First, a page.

Nuvolari's victory and a telegram from Gabriele D'Annunzio
Over the years, Scuderia Ferrari has won almost every prestigious race in motorsport. One of these is the Targa Florio, an endurance automobile race that unfolded in the mountains near Palermo on the island of Sicily. In 1932, after an interlude on the Grande Circuito delle Madonie, the race moved to the new 72-kilometre ‘Piccolo Circuito’. The Targa Florio became a whole new race: fewer corners and climbs made for an extremely high average speed so the drivers whizzed by in even quicker succession for the enjoyment of the public.
Tazio Nuvolari raced in Scuderia Ferrari's Alfa Romeo 8C 2300 and held the lead from the first lap when he set a record average lap speed of 81.432 km/h, which he then bettered on lap 2 with 81.672. At the end of the eight laps, Nuvolari crossed the finish line having held the lead from the beginning at a record average time. Second place went to another of Enzo Ferrari’s drivers, Baconin Borzacchini, who crossed the finish line six minutes later having performed magnificently. Among the fans celebrating Nuvolari's win was a telegraph deliveryman. Was he a fan as well? No, he was delivering a telegram from the poet Gabriele D'Annunzio: the poet, writer, artist and soldier had heard the news on the radio and immediately wanted to send his congratulations.
In the words of Ferrari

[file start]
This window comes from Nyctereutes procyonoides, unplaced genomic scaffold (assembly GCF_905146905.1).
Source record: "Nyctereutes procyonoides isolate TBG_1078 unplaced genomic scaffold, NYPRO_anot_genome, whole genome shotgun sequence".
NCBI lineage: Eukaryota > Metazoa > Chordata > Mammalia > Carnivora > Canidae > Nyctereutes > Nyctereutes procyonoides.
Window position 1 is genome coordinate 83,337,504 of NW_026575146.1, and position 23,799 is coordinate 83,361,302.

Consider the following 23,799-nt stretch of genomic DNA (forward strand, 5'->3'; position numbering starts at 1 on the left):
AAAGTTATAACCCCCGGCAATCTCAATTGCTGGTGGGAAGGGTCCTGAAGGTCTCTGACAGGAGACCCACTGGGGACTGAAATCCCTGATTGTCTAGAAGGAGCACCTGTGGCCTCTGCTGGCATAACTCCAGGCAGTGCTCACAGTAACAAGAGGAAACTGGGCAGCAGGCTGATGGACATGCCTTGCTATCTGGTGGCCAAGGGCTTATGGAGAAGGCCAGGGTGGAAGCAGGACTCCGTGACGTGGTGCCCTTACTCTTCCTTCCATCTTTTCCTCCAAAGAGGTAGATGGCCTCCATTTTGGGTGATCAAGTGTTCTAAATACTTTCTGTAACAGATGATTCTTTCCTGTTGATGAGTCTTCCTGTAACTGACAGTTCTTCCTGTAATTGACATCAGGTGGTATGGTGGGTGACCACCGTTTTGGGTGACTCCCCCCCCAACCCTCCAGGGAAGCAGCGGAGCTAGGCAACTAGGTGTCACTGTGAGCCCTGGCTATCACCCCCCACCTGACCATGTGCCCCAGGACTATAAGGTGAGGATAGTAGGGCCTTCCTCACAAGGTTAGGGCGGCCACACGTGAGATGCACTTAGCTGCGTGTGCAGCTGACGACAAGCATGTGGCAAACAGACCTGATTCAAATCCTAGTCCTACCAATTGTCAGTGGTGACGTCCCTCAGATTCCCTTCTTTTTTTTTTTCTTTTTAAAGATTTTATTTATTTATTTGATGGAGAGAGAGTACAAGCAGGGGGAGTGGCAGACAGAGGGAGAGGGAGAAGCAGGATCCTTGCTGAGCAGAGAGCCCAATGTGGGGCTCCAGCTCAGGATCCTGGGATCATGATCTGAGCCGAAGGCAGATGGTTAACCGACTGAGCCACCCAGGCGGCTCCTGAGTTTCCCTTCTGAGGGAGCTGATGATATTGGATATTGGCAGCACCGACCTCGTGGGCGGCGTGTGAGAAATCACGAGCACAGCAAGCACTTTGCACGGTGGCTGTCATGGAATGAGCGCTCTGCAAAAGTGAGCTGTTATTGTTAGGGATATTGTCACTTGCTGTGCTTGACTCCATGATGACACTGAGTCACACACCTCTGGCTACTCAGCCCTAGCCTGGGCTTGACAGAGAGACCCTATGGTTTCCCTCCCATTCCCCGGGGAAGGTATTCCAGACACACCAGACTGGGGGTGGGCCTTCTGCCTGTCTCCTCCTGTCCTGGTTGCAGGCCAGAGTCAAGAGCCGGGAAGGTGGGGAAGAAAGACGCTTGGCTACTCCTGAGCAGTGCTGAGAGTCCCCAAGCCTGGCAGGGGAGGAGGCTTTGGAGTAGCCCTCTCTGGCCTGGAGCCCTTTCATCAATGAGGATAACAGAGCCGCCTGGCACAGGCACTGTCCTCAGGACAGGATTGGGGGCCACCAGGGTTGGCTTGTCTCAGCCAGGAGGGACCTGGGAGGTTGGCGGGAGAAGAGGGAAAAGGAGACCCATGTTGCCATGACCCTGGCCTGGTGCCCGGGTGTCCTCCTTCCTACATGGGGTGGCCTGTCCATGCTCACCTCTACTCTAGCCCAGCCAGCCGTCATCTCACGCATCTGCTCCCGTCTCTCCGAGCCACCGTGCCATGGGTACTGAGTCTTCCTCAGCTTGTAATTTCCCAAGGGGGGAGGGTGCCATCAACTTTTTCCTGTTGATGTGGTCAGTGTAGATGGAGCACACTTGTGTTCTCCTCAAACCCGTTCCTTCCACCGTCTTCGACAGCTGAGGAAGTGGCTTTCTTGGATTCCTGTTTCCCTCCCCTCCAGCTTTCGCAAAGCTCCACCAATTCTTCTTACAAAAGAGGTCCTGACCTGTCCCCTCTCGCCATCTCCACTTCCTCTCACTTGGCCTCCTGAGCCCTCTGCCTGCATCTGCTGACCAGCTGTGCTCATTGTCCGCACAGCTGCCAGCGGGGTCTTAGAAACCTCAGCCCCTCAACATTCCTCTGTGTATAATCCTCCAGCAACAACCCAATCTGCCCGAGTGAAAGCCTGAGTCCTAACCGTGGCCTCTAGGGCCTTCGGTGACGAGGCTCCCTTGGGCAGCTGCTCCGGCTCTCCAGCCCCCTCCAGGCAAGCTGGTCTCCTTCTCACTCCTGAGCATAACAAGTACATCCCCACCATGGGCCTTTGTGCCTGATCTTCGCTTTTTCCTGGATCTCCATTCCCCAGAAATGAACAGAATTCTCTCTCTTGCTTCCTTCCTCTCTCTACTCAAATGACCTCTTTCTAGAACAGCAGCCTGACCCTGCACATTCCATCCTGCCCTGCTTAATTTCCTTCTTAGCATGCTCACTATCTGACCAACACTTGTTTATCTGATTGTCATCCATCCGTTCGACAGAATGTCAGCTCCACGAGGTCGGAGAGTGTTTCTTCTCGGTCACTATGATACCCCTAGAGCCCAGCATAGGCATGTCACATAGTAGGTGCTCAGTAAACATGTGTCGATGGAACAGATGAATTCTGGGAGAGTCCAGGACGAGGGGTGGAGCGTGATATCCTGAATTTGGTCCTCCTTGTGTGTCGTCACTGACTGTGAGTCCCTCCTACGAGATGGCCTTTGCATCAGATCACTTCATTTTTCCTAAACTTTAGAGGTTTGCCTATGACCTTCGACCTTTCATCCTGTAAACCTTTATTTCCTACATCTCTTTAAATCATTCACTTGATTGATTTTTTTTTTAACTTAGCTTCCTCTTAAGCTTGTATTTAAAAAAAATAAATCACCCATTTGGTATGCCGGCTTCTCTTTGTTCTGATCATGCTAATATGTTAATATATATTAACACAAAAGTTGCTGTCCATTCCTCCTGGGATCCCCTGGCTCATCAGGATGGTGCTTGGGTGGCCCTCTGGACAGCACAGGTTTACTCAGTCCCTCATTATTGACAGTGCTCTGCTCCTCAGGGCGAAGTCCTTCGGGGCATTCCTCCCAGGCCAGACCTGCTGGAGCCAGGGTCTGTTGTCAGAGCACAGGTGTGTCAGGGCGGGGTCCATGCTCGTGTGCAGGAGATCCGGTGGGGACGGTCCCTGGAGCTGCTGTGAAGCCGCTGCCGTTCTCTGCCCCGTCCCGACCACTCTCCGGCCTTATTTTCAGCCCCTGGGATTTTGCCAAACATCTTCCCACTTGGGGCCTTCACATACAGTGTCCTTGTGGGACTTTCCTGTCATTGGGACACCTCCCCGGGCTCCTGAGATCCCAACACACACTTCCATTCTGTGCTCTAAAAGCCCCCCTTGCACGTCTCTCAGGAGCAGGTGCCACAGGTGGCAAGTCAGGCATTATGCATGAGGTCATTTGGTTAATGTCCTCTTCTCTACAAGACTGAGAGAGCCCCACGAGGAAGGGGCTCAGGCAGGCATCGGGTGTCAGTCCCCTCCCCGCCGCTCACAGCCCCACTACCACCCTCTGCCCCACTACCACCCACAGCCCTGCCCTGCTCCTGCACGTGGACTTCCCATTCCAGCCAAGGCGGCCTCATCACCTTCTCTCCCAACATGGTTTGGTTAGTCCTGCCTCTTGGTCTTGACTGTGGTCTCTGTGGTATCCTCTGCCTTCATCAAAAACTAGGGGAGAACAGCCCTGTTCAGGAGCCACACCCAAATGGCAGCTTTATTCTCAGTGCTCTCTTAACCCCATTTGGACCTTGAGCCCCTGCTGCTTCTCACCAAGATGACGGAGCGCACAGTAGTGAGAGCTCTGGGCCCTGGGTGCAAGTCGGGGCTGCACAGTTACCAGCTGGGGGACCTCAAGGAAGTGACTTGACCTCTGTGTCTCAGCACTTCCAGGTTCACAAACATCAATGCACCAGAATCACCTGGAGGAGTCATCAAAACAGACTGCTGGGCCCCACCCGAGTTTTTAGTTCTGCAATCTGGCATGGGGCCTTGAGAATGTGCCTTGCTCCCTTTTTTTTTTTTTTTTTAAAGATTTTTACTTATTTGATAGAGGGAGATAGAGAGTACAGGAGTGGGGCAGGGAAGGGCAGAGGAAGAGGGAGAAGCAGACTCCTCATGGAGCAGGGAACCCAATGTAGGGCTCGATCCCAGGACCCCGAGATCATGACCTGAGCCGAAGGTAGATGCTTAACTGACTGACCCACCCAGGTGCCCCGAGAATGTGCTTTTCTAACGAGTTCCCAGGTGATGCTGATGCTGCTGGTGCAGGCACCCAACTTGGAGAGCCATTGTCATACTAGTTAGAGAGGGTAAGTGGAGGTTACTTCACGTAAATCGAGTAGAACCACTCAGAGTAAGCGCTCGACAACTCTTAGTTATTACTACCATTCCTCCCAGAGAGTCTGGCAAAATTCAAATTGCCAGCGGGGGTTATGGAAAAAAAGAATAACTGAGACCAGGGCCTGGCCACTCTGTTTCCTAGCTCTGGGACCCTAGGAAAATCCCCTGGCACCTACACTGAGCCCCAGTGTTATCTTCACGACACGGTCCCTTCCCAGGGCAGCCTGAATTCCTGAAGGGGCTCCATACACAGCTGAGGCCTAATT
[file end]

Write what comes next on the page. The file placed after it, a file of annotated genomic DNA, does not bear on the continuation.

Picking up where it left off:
Enzo Ferrari wrote about that victory too in The Bridle of Success. “Tazio Nuvolari joined Scuderia Ferrari and soon became the standard bearer. He already showed signs of his brisk and caustic personality, which led to only a few friends getting to know him well. I remember the Targa Florio in 1932 and his memorable triumph when he set a record that held for 20 years until 1952, [...]. For that expedition to Sicily, Nuvolari had asked me for a riding mechanic weighing as little or less than he. Of course, the Targa Florio had to be contested in pairs, like the then Mille Miglia. So I introduced him to Paride Mambelli, a teenager from Forlì that Gigione Arcangeli had told me about. Tazio looked at the boy, asked him if he was afraid to race alongside him, and advised him to listen for his shouts every time he had to take a difficult corner so that they could avoid going off road. Each time Nuvolari shouted, Paride was to take cover under the dashboard so that the support beam could protect him if the car overturned. On my return from Palermo, I asked Paride how it had gone, and he candidly replied: 'Nuvolari started shouting at the first corner and finished at the last. I was curled up for the entire race'."